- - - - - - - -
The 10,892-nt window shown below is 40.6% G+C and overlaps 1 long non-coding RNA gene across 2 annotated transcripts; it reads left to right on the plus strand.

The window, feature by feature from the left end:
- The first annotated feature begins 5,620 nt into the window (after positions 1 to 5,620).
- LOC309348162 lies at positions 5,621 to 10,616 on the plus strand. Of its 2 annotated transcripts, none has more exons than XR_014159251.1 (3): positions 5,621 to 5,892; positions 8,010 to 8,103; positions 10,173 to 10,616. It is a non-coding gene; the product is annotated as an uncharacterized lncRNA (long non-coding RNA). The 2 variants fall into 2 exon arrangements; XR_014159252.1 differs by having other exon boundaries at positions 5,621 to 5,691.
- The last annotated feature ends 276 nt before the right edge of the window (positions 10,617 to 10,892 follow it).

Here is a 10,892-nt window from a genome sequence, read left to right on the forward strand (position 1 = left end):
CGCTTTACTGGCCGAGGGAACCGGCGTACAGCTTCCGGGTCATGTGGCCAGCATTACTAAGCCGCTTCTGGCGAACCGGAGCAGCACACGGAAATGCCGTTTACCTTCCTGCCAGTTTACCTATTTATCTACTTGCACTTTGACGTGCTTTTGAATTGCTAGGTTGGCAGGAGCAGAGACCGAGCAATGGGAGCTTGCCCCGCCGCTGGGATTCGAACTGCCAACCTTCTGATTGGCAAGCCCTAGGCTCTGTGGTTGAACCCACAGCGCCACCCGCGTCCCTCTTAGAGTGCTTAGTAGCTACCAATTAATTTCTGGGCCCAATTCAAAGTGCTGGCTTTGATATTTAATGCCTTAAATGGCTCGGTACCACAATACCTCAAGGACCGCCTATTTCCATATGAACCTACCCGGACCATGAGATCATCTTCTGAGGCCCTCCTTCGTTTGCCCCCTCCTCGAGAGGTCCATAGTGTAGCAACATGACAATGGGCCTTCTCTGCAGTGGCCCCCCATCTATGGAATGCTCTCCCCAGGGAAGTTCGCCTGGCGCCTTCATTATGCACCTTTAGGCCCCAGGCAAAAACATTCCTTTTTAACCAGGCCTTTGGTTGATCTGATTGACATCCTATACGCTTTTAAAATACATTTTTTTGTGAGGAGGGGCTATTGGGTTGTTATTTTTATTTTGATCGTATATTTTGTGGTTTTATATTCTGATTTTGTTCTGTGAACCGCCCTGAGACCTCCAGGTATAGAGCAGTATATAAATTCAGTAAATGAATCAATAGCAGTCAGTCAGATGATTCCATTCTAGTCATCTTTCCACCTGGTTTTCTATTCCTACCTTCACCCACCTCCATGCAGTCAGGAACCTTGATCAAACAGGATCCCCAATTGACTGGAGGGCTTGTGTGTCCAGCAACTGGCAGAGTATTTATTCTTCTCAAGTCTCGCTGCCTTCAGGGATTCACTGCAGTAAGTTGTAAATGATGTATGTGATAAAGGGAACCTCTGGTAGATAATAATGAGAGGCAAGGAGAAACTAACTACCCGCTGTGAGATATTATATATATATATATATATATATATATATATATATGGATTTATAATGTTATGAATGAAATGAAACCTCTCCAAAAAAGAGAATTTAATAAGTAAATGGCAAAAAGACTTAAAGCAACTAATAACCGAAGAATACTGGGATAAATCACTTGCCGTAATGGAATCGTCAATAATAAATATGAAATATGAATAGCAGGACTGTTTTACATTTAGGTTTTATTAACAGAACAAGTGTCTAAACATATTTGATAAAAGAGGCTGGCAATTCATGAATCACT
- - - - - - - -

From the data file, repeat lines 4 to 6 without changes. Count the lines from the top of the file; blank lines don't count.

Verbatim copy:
- LOC309348162 lies at positions 5,621 to 10,616 on the plus strand. Of its 2 annotated transcripts, none has more exons than XR_014159251.1 (3): positions 5,621 to 5,892; positions 8,010 to 8,103; positions 10,173 to 10,616. It is a non-coding gene; the product is annotated as an uncharacterized lncRNA (long non-coding RNA). The 2 variants fall into 2 exon arrangements; XR_014159252.1 differs by having other exon boundaries at positions 5,621 to 5,691.
- The last annotated feature ends 276 nt before the right edge of the window (positions 10,617 to 10,892 follow it).

Here is a 10,892-nt window from a genome sequence, read left to right on the forward strand (position 1 = left end):